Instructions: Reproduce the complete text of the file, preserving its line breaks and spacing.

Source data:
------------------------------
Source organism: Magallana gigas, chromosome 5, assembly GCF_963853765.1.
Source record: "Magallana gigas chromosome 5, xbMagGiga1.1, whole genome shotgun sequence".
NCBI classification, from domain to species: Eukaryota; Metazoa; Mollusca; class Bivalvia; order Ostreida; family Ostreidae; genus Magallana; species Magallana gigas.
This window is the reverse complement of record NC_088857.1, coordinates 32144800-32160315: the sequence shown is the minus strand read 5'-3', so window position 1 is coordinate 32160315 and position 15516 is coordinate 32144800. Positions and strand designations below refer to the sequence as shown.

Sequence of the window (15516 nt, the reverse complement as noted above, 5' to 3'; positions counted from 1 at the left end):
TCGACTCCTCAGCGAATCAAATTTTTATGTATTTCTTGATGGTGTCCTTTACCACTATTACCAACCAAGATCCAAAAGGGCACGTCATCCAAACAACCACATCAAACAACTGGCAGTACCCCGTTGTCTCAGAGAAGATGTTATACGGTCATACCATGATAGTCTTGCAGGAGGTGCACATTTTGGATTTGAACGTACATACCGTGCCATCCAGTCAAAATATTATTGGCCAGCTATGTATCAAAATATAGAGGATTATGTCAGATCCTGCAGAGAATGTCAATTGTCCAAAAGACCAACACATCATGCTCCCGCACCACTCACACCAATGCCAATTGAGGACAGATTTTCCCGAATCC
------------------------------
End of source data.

Source organism: Magallana gigas, chromosome 5, assembly GCF_963853765.1.
Source record: "Magallana gigas chromosome 5, xbMagGiga1.1, whole genome shotgun sequence".
NCBI classification, from domain to species: Eukaryota; Metazoa; Mollusca; class Bivalvia; order Ostreida; family Ostreidae; genus Magallana; species Magallana gigas.
This window is the reverse complement of record NC_088857.1, coordinates 32144800-32160315: the sequence shown is the minus strand read 5'-3', so window position 1 is coordinate 32160315 and position 15516 is coordinate 32144800. Positions and strand designations below refer to the sequence as shown.

Sequence of the window (15516 nt, the reverse complement as noted above, 5' to 3'; positions counted from 1 at the left end):
TCGACTCCTCAGCGAATCAAATTTTTATGTATTTCTTGATGGTGTCCTTTACCACTATTACCAACCAAGATCCAAAAGGGCACGTCATCCAAACAACCACATCAAACAACTGGCAGTACCCCGTTGTCTCAGAGAAGATGTTATACGGTCATACCATGATAGTCTTGCAGGAGGTGCACATTTTGGATTTGAACGTACATACCGTGCCATCCAGTCAAAATATTATTGGCCAGCTATGTATCAAAATATAGAGGATTATGTCAGATCCTGCAGAGAATGTCAATTGTCCAAAAGACCAACACATCATGCTCCCGCACCACTCACACCAATGCCAATTGAGGACAGATTTTCCCGAATCC